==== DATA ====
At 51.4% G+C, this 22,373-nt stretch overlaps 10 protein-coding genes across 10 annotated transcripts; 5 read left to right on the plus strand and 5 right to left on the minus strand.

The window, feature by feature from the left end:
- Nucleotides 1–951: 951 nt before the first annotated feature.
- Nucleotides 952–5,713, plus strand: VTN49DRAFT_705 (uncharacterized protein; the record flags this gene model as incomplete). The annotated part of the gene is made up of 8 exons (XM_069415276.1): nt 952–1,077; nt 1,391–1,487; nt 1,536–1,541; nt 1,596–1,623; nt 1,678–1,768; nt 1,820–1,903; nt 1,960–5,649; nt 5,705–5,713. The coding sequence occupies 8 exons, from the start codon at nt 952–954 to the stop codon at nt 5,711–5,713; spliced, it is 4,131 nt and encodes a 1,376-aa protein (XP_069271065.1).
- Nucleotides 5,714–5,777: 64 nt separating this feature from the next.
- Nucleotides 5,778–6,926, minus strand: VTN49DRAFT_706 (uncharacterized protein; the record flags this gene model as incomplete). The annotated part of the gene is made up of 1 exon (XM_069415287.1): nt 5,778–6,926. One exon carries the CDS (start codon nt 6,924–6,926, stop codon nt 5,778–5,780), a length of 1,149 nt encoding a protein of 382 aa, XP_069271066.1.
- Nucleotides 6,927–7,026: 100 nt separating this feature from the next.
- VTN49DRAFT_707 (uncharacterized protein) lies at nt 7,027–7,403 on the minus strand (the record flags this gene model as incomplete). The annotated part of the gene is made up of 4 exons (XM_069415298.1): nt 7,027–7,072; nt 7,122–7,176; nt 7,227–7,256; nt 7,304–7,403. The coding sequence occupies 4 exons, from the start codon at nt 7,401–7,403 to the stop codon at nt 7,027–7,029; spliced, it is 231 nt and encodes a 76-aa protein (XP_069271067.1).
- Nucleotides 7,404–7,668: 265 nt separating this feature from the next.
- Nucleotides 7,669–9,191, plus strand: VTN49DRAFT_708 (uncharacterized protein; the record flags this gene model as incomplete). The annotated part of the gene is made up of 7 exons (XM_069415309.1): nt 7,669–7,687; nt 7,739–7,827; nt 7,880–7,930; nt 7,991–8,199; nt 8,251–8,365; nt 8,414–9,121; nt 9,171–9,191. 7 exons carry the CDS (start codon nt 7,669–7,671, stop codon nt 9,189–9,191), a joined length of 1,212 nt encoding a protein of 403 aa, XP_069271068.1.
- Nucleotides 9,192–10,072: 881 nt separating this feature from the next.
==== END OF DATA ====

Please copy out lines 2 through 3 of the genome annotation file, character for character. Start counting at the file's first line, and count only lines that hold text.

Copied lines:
The window, feature by feature from the left end:
- Nucleotides 1–951: 951 nt before the first annotated feature.